RG3 forced to turn religious T-shirt inside out, Christians get mad at gays.

Cyd Zeigler
SB Nation

Robert Griffin III's T-shirt was a violation of NFL rules. It also told non-Christians that they have no peace in their lives.

Robert Griffin III, the now-former Washington quarterback, was about to wear a Christian T-shirt at a post-game press conference until the NFL said...ummmm, no. RG3's shirt read "Know Jesus No Peace" and, simultaneously, "No Jesus No Peace." The reason he was told to turn the shirt inside out had nothing to do with Jesus (see below). But, frankly, I'm glad they told him not to wear it.

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It's one thing to say "Know Jesus No Peace." It's a pretty positive statement about one man's religious belief about the power of Jesus in his life. But "No Jesus No Peace" tells me that because I don't "believe in Jesus," I have "no peace" in my life. Kinda crappy and 100% negative. He has no idea who has found peace in their life and who has not. There are plenty of Christians who live life in turmoil and many non-Christians who live a beautifully peaceful existence.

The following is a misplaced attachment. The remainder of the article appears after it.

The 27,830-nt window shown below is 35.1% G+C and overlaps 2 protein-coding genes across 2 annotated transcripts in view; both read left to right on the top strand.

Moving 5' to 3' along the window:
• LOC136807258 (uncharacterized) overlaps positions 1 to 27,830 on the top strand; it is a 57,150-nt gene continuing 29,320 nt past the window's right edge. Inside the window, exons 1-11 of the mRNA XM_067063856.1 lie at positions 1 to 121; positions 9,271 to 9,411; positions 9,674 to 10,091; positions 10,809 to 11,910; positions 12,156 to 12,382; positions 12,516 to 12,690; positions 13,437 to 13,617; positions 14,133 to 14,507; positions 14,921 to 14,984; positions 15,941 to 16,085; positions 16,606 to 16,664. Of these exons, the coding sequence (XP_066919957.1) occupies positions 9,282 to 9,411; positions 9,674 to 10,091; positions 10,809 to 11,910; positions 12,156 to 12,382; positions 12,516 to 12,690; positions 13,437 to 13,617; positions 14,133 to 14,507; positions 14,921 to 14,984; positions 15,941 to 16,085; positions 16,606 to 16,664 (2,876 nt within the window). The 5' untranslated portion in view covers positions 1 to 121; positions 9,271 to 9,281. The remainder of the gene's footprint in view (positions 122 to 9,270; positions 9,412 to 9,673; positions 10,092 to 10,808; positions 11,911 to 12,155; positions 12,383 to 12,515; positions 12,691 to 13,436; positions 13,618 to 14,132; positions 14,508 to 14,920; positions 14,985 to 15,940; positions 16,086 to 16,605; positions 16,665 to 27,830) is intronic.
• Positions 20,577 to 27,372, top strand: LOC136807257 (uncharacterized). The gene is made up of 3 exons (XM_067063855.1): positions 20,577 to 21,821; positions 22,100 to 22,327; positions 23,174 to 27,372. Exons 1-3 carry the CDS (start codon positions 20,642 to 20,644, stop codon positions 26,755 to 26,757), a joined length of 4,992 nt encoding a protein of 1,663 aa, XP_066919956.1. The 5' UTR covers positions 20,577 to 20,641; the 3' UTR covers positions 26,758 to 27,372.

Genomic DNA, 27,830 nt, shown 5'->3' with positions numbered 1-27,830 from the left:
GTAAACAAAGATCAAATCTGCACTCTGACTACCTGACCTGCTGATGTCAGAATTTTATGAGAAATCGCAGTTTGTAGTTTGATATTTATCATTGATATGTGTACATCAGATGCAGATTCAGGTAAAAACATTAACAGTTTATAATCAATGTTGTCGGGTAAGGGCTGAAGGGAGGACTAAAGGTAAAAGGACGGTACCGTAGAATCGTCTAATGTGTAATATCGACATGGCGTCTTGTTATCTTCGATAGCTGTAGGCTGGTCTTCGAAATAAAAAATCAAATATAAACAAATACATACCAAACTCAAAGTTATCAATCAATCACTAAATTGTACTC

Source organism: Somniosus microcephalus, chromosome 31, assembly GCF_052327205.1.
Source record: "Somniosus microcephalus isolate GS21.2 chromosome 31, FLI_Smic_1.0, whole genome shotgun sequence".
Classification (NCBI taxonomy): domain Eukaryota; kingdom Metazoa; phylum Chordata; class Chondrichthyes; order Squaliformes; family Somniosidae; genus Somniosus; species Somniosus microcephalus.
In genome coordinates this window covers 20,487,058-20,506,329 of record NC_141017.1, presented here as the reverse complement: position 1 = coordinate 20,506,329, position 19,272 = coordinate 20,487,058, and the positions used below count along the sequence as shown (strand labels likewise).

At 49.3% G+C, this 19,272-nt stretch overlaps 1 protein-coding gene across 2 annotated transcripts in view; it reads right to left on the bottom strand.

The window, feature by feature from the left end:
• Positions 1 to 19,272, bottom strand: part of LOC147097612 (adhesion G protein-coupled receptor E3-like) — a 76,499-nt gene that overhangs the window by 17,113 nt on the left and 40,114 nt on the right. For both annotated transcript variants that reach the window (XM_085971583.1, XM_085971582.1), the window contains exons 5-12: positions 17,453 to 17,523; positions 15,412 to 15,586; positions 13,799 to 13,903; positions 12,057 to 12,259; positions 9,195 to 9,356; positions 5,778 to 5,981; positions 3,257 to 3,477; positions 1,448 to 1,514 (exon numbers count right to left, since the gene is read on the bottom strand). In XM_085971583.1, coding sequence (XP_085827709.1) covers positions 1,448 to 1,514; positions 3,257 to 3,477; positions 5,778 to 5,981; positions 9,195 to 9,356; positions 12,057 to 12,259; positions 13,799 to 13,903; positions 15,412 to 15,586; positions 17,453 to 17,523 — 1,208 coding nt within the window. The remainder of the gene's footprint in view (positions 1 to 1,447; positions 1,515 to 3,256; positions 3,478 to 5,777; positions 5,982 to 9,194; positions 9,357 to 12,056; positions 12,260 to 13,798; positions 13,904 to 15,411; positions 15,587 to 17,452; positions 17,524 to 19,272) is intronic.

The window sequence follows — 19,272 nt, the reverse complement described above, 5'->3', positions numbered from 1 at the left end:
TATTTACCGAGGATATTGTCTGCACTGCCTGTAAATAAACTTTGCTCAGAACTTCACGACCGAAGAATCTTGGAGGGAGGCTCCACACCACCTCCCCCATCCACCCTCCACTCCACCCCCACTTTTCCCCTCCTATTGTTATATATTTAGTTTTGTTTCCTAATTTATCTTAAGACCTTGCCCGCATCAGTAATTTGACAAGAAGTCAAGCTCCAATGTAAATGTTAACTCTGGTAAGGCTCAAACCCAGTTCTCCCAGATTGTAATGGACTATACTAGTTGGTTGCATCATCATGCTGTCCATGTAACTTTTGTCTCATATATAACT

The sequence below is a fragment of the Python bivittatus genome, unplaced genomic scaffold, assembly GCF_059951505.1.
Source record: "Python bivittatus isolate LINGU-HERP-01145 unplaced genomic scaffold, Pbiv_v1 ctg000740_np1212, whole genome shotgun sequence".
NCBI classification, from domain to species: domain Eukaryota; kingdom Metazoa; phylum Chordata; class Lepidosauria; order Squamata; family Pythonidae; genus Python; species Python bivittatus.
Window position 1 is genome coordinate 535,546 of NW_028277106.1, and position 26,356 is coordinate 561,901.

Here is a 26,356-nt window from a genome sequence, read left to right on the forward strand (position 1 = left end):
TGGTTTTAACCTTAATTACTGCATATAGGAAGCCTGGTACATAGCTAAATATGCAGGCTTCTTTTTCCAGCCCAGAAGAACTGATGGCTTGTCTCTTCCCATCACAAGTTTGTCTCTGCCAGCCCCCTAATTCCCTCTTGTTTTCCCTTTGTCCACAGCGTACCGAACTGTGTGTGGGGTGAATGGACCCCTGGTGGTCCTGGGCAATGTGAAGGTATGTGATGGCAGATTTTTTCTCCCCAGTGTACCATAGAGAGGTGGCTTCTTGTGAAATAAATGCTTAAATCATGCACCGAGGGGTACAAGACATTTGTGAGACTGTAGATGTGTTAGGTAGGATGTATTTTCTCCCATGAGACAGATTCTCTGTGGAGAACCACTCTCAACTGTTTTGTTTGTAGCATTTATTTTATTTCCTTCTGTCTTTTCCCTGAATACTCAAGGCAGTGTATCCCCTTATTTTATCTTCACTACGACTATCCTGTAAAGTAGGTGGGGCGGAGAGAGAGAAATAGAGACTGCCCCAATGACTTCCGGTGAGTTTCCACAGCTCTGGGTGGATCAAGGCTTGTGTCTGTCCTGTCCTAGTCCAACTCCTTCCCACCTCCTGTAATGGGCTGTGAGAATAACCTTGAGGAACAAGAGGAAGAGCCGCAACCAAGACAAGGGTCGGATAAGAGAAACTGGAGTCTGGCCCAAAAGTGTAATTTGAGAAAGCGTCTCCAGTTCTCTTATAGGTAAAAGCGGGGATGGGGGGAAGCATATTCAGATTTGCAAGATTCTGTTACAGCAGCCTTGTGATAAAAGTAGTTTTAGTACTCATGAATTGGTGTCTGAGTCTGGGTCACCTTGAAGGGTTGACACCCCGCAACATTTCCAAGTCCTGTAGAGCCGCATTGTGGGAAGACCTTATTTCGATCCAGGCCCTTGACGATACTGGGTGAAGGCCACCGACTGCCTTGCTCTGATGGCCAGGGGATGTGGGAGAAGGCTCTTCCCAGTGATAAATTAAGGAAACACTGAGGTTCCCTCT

Somehow I had expected more of this man.

The episode of course drew complaints that the NFL somehow was endorsing homosexuality and attacking Christianity:


That tweet drew a number of "oh how horrible the world is" responses. The tweeter was referring to Michael Sam kissing his boyfriend after being drafted, and said kiss being aired on ESPN about a zillion times.

The incidence are, of course, apples and oranges. Or, as I heard Bill Polian say last week, "apples and furniture."

CBS had the real reason he was asked to turn the shirt inside-out. Shocker - it had nothing to do with Jesus:

According to NFL bylaws, players are prohibited from wearing clothing with personal messages on game-days.

"Throughout the period on game-day that a player is visible to the stadium and television audience (including in pregame warm-ups, in the bench area, and during postgame interviews in the locker room or on the field), players are prohibited from wearing, displaying, or otherwise conveying personal messages either in writing or illustration, unless such message has been approved in advance by the League office."

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